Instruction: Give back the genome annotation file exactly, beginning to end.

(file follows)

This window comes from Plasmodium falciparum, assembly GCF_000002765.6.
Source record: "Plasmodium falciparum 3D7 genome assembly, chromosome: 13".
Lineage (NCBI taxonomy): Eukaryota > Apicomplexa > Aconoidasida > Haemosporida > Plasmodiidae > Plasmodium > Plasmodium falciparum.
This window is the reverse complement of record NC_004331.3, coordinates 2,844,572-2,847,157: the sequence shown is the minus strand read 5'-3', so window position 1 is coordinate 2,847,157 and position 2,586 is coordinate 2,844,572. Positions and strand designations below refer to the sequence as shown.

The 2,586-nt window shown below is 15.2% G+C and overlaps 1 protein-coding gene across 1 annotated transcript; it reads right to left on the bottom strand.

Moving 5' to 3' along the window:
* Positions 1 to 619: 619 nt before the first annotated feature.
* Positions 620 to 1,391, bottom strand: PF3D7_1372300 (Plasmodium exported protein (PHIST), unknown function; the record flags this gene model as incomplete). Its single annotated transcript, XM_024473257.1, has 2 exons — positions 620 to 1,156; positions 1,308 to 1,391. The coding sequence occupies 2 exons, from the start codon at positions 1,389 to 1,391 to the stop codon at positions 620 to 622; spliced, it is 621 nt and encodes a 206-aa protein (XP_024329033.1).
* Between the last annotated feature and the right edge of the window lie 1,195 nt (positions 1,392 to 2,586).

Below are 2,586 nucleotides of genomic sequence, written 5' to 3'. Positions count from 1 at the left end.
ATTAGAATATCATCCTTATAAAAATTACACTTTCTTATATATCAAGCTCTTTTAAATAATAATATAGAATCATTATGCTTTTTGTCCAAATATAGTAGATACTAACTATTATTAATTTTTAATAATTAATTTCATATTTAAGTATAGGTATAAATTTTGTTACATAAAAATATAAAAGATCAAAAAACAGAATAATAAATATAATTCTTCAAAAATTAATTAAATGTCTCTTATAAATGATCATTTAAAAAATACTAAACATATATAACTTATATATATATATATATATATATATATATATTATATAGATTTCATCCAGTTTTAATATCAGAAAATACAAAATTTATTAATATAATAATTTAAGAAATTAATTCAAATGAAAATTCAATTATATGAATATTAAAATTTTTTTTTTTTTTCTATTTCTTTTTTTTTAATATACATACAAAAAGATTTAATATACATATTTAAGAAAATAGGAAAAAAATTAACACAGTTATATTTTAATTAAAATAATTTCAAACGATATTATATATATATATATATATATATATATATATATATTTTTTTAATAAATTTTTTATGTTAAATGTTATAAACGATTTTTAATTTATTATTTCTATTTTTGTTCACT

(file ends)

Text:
This window comes from Plasmodium falciparum, assembly GCF_000002765.6.
Source record: "Plasmodium falciparum 3D7 genome assembly, chromosome: 13".
Lineage (NCBI taxonomy): Eukaryota > Apicomplexa > Aconoidasida > Haemosporida > Plasmodiidae > Plasmodium > Plasmodium falciparum.
This window is the reverse complement of record NC_004331.3, coordinates 2,844,572-2,847,157: the sequence shown is the minus strand read 5'-3', so window position 1 is coordinate 2,847,157 and position 2,586 is coordinate 2,844,572. Positions and strand designations below refer to the sequence as shown.

The 2,586-nt window shown below is 15.2% G+C and overlaps 1 protein-coding gene across 1 annotated transcript; it reads right to left on the bottom strand.

Moving 5' to 3' along the window:
* Positions 1 to 619: 619 nt before the first annotated feature.
* Positions 620 to 1,391, bottom strand: PF3D7_1372300 (Plasmodium exported protein (PHIST), unknown function; the record flags this gene model as incomplete). Its single annotated transcript, XM_024473257.1, has 2 exons — positions 620 to 1,156; positions 1,308 to 1,391. The coding sequence occupies 2 exons, from the start codon at positions 1,389 to 1,391 to the stop codon at positions 620 to 622; spliced, it is 621 nt and encodes a 206-aa protein (XP_024329033.1).
* Between the last annotated feature and the right edge of the window lie 1,195 nt (positions 1,392 to 2,586).

Below are 2,586 nucleotides of genomic sequence, written 5' to 3'. Positions count from 1 at the left end.
ATTAGAATATCATCCTTATAAAAATTACACTTTCTTATATATCAAGCTCTTTTAAATAATAATATAGAATCATTATGCTTTTTGTCCAAATATAGTAGATACTAACTATTATTAATTTTTAATAATTAATTTCATATTTAAGTATAGGTATAAATTTTGTTACATAAAAATATAAAAGATCAAAAAACAGAATAATAAATATAATTCTTCAAAAATTAATTAAATGTCTCTTATAAATGATCATTTAAAAAATACTAAACATATATAACTTATATATATATATATATATATATATATATATTATATAGATTTCATCCAGTTTTAATATCAGAAAATACAAAATTTATTAATATAATAATTTAAGAAATTAATTCAAATGAAAATTCAATTATATGAATATTAAAATTTTTTTTTTTTTTCTATTTCTTTTTTTTTAATATACATACAAAAAGATTTAATATACATATTTAAGAAAATAGGAAAAAAATTAACACAGTTATATTTTAATTAAAATAATTTCAAACGATATTATATATATATATATATATATATATATATATATATTTTTTTAATAAATTTTTTATGTTAAATGTTATAAACGATTTTTAATTTATTATTTCTATTTTTGTTCACT